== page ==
Snirt– a suppressed laugh; a sly or disrespectful laugh , especially one partly stifled; a sharp intake of breath; to snicker; dirty snow.
EU carbon tax: threat or opportunity? – Nigel Stirling:
New Zealand farmers have been quick to claim world champion status for carbon efficiency. So why are they so nervous about a planned European tax on the carbon emissions of imports? Nigel Stirling reports.
It has been described by the European Union’s top bureaucrat as the continent’s “man on the moon moment”.
An ambitious plan to decarbonise the European economy known as the “Green Deal”.
“The goal is to reconcile our economy with our planet,” European Commission president Ursula van der Leyen boldly declared when first revealing the plan in December 2019. . .
M. Boris review gets underway – Annette Scott:
An independent review of the Mycoplasma bovis eradication programme is aimed at identifying lessons that can be learned from New Zealand’s largest biosecurity response.
Driven by the programme partners, the Ministry for Primary Industries (MPI), DairyNZ, and Beef + Lamb NZ (B+LNZ), the review is deemed best practice given the scale of the eradication programme.
It will also fulfil a commitment made to farmers at the start of the programme, DairyNZ chair Jim van der Poel says.
“Eradicating Mycoplasma bovis is hard work, but with the whole sector working together we have made really good progress,” Van der Poel said. . . .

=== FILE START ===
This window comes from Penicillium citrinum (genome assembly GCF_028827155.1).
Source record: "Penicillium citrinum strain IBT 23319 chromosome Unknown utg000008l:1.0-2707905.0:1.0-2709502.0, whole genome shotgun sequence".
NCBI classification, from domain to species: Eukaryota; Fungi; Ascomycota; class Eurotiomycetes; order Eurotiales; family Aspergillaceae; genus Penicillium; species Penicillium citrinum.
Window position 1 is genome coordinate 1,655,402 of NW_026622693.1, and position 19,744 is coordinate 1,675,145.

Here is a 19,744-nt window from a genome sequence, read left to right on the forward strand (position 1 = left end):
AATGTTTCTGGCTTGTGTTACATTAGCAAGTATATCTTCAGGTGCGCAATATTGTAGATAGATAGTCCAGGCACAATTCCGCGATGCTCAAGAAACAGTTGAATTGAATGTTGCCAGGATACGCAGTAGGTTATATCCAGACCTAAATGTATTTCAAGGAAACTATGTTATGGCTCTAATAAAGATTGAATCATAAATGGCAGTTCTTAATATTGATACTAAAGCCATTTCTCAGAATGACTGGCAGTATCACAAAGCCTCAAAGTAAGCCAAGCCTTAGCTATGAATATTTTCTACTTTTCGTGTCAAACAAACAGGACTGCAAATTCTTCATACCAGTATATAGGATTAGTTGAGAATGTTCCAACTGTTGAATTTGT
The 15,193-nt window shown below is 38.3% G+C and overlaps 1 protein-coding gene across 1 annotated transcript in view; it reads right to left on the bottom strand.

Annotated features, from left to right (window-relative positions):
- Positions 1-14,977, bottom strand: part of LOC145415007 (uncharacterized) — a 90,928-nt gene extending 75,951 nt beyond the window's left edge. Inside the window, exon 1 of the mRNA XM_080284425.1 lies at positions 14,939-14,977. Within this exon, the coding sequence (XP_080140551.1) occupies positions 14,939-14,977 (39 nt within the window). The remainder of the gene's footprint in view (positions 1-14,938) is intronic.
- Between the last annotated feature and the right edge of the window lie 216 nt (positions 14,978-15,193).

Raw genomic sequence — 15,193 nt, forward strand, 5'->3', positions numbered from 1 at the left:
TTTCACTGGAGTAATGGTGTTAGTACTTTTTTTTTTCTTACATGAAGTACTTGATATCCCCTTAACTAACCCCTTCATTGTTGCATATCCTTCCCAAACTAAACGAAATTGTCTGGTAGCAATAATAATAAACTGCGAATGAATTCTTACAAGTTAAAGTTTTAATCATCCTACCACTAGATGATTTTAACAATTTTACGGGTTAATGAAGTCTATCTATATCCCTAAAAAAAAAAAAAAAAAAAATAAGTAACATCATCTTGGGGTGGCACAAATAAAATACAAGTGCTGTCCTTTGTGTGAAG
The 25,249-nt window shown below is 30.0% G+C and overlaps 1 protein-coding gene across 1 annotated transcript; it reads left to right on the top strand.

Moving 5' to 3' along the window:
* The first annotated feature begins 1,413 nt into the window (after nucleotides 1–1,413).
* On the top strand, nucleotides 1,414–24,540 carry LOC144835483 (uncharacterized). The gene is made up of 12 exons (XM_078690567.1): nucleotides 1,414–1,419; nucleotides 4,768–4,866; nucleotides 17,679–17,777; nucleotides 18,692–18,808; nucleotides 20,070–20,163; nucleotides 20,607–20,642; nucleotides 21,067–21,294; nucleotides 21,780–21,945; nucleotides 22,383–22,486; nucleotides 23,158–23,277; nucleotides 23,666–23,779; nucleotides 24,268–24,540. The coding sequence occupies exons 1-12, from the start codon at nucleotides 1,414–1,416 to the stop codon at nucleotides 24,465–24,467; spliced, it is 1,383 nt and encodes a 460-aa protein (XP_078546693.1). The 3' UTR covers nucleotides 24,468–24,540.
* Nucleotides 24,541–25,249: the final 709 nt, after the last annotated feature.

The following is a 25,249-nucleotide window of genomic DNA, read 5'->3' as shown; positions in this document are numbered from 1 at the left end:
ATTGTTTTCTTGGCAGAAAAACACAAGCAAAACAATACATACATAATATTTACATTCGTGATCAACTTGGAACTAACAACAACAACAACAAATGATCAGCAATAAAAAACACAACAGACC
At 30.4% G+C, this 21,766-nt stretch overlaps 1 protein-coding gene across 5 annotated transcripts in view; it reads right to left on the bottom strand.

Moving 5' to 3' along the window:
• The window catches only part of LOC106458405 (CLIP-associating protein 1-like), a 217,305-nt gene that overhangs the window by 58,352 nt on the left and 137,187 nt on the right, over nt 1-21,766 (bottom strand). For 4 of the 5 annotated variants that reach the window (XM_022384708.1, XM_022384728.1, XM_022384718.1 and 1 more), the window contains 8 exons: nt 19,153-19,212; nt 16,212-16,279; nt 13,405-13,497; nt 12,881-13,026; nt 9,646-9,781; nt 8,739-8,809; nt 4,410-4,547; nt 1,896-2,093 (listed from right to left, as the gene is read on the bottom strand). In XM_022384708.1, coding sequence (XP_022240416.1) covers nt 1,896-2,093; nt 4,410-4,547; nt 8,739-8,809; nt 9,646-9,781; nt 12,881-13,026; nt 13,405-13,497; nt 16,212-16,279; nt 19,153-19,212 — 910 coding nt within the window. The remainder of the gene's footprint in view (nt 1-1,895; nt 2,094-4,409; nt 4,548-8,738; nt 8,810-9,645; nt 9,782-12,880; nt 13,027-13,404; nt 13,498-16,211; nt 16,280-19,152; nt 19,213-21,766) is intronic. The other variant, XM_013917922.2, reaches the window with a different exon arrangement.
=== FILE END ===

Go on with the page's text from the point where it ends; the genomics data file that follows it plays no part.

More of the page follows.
A Waikato dairy farming couple have proven they’re at the top their game, taking out two prestigious titles at New Zealand’s largest cattle showing event.
Tom and Francesca Bennett, Te Hau Holsteins, had both the best Holstein Friesian cow at New Zealand Dairy Event and Tom also took out the World Wide Sires, All Breeds Junior Judging Competition. The family was also named Premier Holstein Friesian Exhibitor.
“It was awesome, I did the Pitcairns Trophy judging competition at the Waikato Show and came second, but Dairy Event was my first really big judging competition to win,” says Tom. . . .
Dairy conversion Otaki style – Peter Burke:
From the outside it still looks like a dairy shed except it is painted white with black cow-like symbols. From the outside it still looks like a dairy shed except it is painted white with black cow-like symbols. Near the Horowhenua town of Otaki, dairy conversion has taken on a whole new meaning. It’s not a case of converting sheep and beef farms to dairy farms, rather it’s a case of just converting old dairy sheds to country style tourist accommodation. Reporter Peter Burke visited two such conversions by two pretty special and creative women.
The two conversions are complementary – one offers an experience on a commercial dairy farm while the other has a focus on horses.
Stacy Faith and her husband Andrew milk 360 cows once a day to supply Fonterra. They separately milk 20 more to supply A2 milk for the vending machine they have installed at their farm gate. It’s a farm that has long been in the Faith family. . .